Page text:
On the John
Change we can do ourselves
Completed November 3, 2008
Earlier this year, I had the privilege of observing classes at Chicago’s Noble Street College Prep. Do yourself a service and head over some time. To call the students “polite” would be much too passive. They are forward and nuanced and sincere. Come to a classroom door and follow the posted rules. A light knock, and within moments you are greeted by a student who meets you quietly in the hallway, introduces himself with a handshake, hello, and firm eye contact, and then proceeds to tell you what the class is and what they are working on.
“Would you like to come in?” they always ask. And you find yourself thinking, “Why, yes!” It’s doubly exhilarating: rarely are outsiders made so welcome, as if the place they are visiting has been designed specifically for their accommodation…and rarely are high school students so genuinely engaging, so eager to serve.
Meanwhile, Noble is a public school operating within the limits of NCLB and CPS, the latter spending a shade over nine grand per student while suburban high schools to the north drop almost twice that.
It is true that comparing the spending of a CPS high school with that of a suburban school like Winnetka’s New Trier is faulty, because CPS spending statistics are for K-12 rather than 9-12. It is also true that Noble is a charter school and is granted freedom from certain regulations that non-charters must follow. But the powerful culture of discipline, respect, and success that Noble has achieved is not simply a result of its charter status, nor has it been impeded by the CPS budget. It was born of the vision and effort of the Noble staff, and I suspect that had this group of educators been assembled at a non-charter school, they would have achieved a similar success.
I thought of Noble on the eve of this Presidential election.
Since the 2004 race, I have grown apathetic towards the Presidency. Not W. The office itself. Following Bush’s defeat of John Kerry, a large portion of Democratic voters seemed to check out, choosing to chalk up all of our nation’s problems to the Texan behind the desk. Wait til 2008 they said. And they did.
This is not to say that I was pleased with the Bush victory. But putting all my eggs in the 2008 basket as early as January of 2005 made no sense. I was not—am not—willing to blame the leadership of one man for all that ails us, and while I felt the same frustration over four more years of a Bush White House, living life in a Bush-has-ruined-us mindset seemed as logical as blaming the rain for making us wet. Bush-anger may have left you feeling disenfranchised and focused on the future, but removing yourself from the process for four years did not change one, immutable fact: you are stuck in your own life and it’s up to you to live it.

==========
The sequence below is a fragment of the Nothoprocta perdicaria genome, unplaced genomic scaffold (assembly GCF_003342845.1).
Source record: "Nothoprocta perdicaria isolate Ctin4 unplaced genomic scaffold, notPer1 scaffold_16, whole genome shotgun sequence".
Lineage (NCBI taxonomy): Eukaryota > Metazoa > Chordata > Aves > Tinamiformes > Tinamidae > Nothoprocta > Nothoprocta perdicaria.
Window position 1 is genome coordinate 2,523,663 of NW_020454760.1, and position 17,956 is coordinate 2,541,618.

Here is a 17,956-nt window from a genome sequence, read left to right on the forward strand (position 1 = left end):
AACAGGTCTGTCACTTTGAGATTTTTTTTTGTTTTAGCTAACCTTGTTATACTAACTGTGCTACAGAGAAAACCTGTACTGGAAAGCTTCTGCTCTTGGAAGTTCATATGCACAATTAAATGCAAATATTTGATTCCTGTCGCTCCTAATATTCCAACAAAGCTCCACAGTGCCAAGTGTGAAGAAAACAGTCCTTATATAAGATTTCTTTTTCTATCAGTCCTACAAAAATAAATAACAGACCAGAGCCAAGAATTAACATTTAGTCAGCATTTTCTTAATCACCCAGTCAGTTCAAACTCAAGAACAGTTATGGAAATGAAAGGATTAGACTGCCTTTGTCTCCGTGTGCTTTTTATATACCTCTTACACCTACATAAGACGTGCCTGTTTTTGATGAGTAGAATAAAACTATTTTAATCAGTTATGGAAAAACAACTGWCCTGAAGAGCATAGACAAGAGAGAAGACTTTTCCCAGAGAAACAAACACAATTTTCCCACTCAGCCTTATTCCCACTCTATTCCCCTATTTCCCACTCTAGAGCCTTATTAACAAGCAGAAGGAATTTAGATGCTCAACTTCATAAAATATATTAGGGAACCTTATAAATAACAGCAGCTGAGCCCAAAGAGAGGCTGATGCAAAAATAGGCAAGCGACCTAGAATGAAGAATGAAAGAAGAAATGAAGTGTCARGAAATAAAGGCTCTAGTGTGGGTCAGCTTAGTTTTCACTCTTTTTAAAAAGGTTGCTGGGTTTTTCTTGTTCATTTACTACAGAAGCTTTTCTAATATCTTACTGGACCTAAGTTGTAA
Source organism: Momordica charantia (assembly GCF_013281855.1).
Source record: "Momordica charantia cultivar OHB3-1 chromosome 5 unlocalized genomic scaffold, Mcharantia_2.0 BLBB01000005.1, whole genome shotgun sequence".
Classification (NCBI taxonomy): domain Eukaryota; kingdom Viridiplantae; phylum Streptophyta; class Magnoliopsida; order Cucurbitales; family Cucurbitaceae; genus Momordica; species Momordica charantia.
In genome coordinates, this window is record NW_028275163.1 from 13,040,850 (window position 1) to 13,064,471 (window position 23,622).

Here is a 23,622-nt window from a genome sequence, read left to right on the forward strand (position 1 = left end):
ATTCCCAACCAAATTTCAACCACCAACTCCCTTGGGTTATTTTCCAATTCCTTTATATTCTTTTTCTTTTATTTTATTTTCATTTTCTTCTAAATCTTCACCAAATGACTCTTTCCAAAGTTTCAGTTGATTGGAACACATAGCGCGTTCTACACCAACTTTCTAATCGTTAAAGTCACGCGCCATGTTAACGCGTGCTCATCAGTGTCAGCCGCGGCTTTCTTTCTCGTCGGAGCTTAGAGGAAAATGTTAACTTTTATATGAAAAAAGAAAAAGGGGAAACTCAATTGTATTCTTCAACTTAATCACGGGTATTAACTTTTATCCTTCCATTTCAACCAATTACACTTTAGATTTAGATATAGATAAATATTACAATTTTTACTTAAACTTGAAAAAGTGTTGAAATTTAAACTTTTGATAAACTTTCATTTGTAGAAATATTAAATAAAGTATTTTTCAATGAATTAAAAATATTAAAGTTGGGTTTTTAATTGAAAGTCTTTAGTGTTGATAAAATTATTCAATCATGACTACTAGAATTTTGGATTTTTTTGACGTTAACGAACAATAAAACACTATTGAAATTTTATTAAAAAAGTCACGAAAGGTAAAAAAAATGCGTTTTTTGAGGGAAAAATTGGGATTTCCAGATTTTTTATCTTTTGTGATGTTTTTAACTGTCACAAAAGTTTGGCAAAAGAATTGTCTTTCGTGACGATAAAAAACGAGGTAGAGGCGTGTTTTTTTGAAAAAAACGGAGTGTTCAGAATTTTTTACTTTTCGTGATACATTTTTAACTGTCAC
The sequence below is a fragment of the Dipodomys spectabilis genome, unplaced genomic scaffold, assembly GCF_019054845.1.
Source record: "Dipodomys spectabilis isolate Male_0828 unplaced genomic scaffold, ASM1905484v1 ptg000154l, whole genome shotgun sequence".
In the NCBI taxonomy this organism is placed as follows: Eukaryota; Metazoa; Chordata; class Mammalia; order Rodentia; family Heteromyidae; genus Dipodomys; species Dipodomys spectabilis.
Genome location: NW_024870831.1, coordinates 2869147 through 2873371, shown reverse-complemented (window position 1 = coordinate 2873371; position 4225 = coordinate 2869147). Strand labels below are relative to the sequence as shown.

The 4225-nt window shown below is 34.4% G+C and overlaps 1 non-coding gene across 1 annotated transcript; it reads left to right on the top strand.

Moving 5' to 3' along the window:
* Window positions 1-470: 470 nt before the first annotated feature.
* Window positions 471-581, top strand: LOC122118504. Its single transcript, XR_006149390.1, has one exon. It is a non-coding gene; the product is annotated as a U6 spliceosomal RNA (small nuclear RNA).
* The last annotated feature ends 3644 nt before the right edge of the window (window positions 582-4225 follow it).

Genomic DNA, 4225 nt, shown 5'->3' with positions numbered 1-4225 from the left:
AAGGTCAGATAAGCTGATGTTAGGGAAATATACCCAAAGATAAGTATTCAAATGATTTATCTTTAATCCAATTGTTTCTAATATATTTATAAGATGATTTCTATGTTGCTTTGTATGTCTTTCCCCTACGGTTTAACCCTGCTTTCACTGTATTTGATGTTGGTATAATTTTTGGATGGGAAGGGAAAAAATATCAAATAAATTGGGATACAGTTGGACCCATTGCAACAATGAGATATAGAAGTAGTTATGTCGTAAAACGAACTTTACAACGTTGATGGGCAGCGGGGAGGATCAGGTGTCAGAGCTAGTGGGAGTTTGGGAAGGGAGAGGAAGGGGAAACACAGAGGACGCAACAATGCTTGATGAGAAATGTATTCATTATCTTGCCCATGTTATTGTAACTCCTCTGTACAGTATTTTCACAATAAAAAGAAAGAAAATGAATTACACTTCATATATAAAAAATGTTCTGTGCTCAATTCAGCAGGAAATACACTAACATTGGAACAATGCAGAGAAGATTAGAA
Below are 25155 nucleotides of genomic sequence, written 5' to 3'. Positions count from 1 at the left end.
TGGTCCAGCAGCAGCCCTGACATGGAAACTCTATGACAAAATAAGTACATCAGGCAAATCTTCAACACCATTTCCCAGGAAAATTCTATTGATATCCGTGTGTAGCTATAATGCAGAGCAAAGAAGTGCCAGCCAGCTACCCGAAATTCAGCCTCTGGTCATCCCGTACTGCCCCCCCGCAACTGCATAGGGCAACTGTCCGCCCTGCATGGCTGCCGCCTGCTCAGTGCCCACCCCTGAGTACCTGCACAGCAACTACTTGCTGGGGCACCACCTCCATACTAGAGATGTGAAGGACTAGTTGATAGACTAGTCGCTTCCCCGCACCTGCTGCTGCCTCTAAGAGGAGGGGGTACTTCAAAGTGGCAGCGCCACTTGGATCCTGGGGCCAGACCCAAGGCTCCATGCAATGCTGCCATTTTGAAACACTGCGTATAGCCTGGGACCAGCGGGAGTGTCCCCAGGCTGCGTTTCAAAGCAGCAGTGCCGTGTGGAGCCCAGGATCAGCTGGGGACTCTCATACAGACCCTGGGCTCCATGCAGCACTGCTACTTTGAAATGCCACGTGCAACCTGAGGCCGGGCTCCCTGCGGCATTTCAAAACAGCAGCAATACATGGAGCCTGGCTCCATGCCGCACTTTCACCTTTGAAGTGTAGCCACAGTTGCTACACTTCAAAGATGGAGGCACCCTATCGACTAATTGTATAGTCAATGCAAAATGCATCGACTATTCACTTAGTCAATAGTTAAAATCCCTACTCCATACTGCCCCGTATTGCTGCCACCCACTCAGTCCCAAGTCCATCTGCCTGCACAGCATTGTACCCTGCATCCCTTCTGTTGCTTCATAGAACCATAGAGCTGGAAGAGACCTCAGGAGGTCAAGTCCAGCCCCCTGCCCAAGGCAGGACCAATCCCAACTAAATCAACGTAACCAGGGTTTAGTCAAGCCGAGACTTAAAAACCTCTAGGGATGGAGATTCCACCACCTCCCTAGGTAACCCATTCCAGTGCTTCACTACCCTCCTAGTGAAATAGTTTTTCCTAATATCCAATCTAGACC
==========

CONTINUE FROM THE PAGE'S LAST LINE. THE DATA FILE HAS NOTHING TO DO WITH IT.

And that’s what I found so encouraging about Noble. Here was a group of people creating something strong and good within an area of American life (public education) that so many Bush-detractors had chalked up as ruined. Noble opened in August of 1999. NCLB went into effect 29 months later. Yet there was the Noble staff, stuck in their own life and deciding to live it.
After Kerry lost, I took hold of that fact. The President would no longer be the force I once believed in. As such, I have not gone quite so batty over a potential Obama Presidency. Can Obama be The Change we are hoping for? In the abstract, sure. But this is American politics. I’ll believe it when I see it, believe in him when he delivers.
Politically, I remain skeptical. But I did not vote for Obama for political reasons. I voted for him because of what he represents.
Unlike every other political office, the Presidency is as much an idea as it is a tangible piece of government. The Bush-has-ruined-us mindset was the day-to-day social fallout of his 2004 re-election. So imagine the power of an Obama victory! Imagine the liberating intellectual power of electing a black president! It’s such a unique idea, a concept that seemed as close to impossible as impossible could get.
What unforeseen effects will an Obama victory create? What previously impossible goals will seem attainable? How many people will say to themselves, “We elected a black president. I wonder what else we can do?” Remember when Tiger Woods came on the scene and obliterated the field to win the Masters as a 21-year-old? Suddenly, the greatest golfer on Earth was black, and children who may have never had an interest in golf otherwise were now intrigued.
That was just a golfer.
No matter what happens tomorrow, the President will still just be one man. An Obama win does not ensure goodness for our country any more than a McCain win ensures badness. But Obama promises to inspire, to be the change we can believe in. Here’s hoping he inspires us to believe in ourselves.
Copyright 2008, jm silverstein